45. Fries P (2005) A mechanism for cognitive dynamics: neuronal communication through neuronal coherence. Trends Cogn Sci 9(10):474–480. doi: 10.1016/j.tics.2005.08.011 PubMedCrossRefGoogle Scholar
  46. Frijda NH (1989) Aesthetic emotions and reality. Am Psychol. doi: 10.1037/0003-066X.44.12.1546 Google Scholar
  47. Friston KJ (1994) Functional and effective connectivity in neuroimaging: a synthesis. Hum Brain Mapp 2(1–2):56–78. doi: 10.1002/hbm.460020107 CrossRefGoogle Scholar
  48. Germine L, Russell R, Bronstad PM, Blokland GAM, Smoller JW, Kwok H et al (2015) Individual aesthetic preferences for faces are shaped mostly by environments, not genes. Curr Biol 25(20):2684–2689. doi: 10.1016/j.cub.2015.08.048 PubMedCrossRefGoogle Scholar
  49. Gordon K (1923) A study of esthetic judgments. J Exp Psychol 6(1):36–43. doi: 10.1037/h0071285 CrossRefGoogle Scholar
  50. Granger GW (1955) Aesthetic measure applied to color harmony: an experimental test. J Gen Psychol 52(2):205–212. doi: 10.1080/00221309.1955.9920239 CrossRefGoogle Scholar
  51. Greicius MD, Krasnow B, Reiss AL, Menon V (2003) Functional connectivity in the resting brain: a network analysis of the default mode hypothesis. Proc Natl Acad Sci USA 100(1):253–258. doi: 10.1073/pnas.0135058100 PubMedCrossRefGoogle Scholar
  52. Gross CG (1999) Brain, vision, memory: tales in the history of neuroscience. MIT Press. Retrieved from https://books.google.com/books?hl=en&lr=&id=rHvbFhA76AkC&pgis=1
  53. Hekkert P, Van Wieringen PCW (1996) Beauty in the eye of expert and nonexpert beholders: a study in the appraisal of art. Am J Psychol 109(3):389. doi: 10.2307/1423013 CrossRefGoogle Scholar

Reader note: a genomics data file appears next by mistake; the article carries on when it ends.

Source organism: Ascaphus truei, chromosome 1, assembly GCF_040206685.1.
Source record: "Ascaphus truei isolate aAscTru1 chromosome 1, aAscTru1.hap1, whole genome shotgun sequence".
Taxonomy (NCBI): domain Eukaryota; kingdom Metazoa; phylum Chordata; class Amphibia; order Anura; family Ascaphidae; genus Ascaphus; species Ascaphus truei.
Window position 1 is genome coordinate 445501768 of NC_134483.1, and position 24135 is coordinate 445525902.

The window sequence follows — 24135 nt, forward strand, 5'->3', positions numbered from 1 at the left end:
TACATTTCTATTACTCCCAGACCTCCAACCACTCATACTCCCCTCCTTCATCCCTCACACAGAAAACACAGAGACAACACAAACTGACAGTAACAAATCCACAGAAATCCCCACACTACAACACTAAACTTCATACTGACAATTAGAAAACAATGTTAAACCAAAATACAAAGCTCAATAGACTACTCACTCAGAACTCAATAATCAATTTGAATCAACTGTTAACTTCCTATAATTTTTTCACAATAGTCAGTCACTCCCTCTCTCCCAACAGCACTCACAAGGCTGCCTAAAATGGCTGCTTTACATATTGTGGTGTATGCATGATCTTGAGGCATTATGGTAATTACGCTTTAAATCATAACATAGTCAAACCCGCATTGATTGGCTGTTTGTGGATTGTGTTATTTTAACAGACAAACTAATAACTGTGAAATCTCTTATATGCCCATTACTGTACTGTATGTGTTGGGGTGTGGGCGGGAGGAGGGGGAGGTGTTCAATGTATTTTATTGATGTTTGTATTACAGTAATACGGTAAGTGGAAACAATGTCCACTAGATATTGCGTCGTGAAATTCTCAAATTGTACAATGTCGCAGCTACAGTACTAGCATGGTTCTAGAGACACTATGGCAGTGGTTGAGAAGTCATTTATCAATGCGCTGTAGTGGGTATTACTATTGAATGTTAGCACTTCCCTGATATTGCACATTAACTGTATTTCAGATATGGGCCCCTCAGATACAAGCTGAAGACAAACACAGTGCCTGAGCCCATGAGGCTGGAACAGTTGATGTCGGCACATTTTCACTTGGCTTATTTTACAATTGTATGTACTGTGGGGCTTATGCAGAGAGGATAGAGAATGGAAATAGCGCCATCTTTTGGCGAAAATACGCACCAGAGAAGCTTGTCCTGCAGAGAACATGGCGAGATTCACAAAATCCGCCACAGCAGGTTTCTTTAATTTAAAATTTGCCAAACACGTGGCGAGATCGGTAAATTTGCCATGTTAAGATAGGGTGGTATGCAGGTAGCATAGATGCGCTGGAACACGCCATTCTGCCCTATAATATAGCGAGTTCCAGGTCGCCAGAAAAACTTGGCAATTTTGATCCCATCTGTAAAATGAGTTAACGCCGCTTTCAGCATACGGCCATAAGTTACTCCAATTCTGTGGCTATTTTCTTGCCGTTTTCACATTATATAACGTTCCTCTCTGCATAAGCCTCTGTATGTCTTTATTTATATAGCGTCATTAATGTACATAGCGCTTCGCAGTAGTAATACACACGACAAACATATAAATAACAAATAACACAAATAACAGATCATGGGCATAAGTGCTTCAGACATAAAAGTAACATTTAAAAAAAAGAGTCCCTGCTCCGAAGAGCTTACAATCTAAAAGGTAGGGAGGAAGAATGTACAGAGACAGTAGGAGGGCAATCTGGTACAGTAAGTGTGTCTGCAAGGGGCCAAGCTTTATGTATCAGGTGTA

54. Hipp JF, Hawellek DJ, Corbetta M, Siegel M, Engel AK (2012) Large-scale cortical correlation structure of spontaneous oscillatory activity. Nat Neurosci 15(6):884–890. doi: 10.1038/nn.3101 PubMedCrossRefGoogle Scholar
  55. Höfel L, Jacobsen T (2007) Electrophysiological indices of processing aesthetics: spontaneous or intentional processes? Int J Psychophysiol 65(1):20–31. doi: 10.1016/j.ijpsycho.2007.02.007 PubMedCrossRefGoogle Scholar
  56. Ione A (2003) Examining Semir Zeki’s “Neural Concept Formation and Art: Dante, Michelangelo, Wagner”. J Conscious Stud 10(2):58–66Google Scholar
  57. Ishizu T, Zeki S (2011) Toward a brain-based theory of beauty. PLoS One 6(7), e21852. doi: 10.1371/journal.pone.0021852 PubMedPubMedCentralCrossRefGoogle Scholar
  58. Ishizu T, Zeki S (2013) The brain’s specialized systems for aesthetic and perceptual judgment. Eur J Neurosci 37(9):1413–1420. doi: 10.1111/ejn.12135 PubMedPubMedCentralCrossRefGoogle Scholar
  59. Jacobsen T (2002) Aesthetic judgments of novel graphic patterns: analyses of individual judgments. Percept Mot Skills 95(7):755. doi: 10.2466/PMS.95.7.755-766 PubMedCrossRefGoogle Scholar
  60. Jacobsen T (2006) Bridging the arts and sciences: a framework for the psychology of aesthetics. Leonardo 39(2):155–162. doi: 10.1162/leon.2006.39.2.155 CrossRefGoogle Scholar
  61. Jacobsen T, Höfel L (2003) Descriptive and evaluative judgment processes: behavioral and electrophysiological indices of processing symmetry and aesthetics. Cogn Affect Behav Neurosci 3(4):289–299. doi: 10.3758/CABN.3.4.289 PubMedCrossRefGoogle Scholar
  62. Jacobsen T, Schubotz RI, Höfel L, Cramon DYV (2005) Brain correlates of aesthetic judgment of beauty. Neuroimage 29(1):276–285. doi: 10.1016/j.neuroimage.2005.07.010 PubMedCrossRefGoogle Scholar
  63. Kawabata H, Zeki S (2004) Neural correlates of beauty. J Neurophysiol 91(4):1699–1705. doi: 10.1152/jn.00696.2003 PubMedCrossRefGoogle Scholar